At Acropolium, for example, we grew to a point where builds were taking up to half a day or longer. We implemented DevOps practices and automated processes, and now a build takes up to just 30 minutes and requires no manual intervention. Everything is tested, built, and uploaded. This saves us up to one man-day per build. Considering that we have one build a week, we save four man-days a month. This is almost equal to 20% of a developer’s time — time that we can spend on improving the application itself.
Continuous monitoring is another important function in DevOps. When an app is in production, you need tools that monitor and define uptime, performance, number of queries, transactions, and operations.
Of course, basic DevOps tasks can and should be implemented by developers. This will help save time and effort in the future. But if you’re still building a proof of concept or minimum viable product, you probably don’t need DevOps just yet.
Hire in-house or use DevOps as a managed service?
Just as with any other engineering or development requirement, you can run DevOps through an in-house hire or as a managed service through outsourced teams. Both solutions have benefits and drawbacks.
DevOps as a managed service
Technical expertise. This is an easy one. DevOps as a service usually gives you access to greater expertise because you’re working with a team or a company rather than an individual. Quite understandably, it’s difficult for one person to match the expertise of a whole team that specializes in DevOps.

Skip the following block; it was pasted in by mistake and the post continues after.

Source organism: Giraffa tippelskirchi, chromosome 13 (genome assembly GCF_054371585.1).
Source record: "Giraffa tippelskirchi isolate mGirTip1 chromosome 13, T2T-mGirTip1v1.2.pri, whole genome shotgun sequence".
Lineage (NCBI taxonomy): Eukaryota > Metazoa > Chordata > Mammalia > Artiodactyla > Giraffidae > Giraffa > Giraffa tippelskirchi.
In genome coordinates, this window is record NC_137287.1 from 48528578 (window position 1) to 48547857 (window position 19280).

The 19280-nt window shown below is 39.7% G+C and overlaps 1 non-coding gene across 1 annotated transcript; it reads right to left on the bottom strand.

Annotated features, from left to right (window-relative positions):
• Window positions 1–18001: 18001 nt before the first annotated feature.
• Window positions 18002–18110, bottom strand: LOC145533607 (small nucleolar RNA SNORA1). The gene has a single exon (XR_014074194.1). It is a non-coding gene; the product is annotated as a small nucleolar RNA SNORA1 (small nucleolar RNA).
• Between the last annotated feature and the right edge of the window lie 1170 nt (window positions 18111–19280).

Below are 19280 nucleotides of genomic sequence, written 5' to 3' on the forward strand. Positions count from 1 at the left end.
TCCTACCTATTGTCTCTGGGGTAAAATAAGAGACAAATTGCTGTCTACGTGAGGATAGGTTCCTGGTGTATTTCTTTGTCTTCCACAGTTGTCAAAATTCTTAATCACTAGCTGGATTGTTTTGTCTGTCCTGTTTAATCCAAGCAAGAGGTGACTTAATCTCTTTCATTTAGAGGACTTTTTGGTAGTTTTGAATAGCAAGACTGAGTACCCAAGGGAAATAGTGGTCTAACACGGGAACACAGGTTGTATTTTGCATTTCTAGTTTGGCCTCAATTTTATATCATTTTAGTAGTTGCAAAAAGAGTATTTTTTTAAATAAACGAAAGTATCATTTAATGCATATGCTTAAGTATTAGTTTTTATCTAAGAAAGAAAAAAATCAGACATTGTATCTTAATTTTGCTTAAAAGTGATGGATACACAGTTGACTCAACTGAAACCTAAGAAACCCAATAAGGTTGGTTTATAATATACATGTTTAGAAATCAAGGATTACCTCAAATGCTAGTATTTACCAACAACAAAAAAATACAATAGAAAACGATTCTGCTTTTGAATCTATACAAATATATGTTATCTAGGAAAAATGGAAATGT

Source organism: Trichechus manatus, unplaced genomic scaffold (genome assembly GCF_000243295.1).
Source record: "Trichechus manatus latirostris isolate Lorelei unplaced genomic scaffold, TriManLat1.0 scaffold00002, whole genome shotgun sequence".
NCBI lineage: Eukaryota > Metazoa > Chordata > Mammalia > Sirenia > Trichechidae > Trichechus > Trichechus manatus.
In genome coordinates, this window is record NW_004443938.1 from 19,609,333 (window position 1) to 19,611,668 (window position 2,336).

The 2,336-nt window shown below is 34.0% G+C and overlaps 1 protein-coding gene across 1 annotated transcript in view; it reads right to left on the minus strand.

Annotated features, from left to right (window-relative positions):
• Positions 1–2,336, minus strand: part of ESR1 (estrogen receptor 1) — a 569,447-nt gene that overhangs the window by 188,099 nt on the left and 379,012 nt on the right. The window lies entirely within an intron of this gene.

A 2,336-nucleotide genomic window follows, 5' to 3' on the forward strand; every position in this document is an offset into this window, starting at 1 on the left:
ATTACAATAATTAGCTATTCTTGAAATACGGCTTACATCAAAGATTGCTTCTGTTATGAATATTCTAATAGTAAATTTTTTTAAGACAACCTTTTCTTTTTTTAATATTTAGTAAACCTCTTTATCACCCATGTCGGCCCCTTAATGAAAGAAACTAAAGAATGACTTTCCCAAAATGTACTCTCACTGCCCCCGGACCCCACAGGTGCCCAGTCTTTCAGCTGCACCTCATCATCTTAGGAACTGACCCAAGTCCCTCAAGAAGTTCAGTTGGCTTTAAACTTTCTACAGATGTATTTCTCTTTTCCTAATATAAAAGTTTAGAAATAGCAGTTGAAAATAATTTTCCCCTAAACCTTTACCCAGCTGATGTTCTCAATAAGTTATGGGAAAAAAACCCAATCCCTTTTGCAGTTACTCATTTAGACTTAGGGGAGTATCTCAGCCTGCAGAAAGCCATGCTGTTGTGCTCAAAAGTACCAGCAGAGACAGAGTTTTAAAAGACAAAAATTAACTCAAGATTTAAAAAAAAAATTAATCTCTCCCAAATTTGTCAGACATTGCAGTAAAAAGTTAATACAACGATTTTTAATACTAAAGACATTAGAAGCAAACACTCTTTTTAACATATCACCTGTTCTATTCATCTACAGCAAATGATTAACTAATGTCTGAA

Controlled costs. Hiring is a long-term commitment to a person rather than to a project. In contrast, outsourcing is well suited to work on projects. The upshot is that if you’re trying to implement DevOps for a key project, it will be more cost-effective to outsource.
In addition, one of the major advantages of DevOps outsourcing is the cheaper cost of labor in countries outside North America and the larger EU economies. Outsourcing companies have flourished in these countries, meaning that they can offer strong expertise in technical areas.
Expert solutions. This can be considered an extension of technical expertise. DevOps companies train their engineers to be experts, and engineers regularly work on a variety of projects. This means that they have more experience in solving DevOps problems for clients — experience that they will bring to your company too.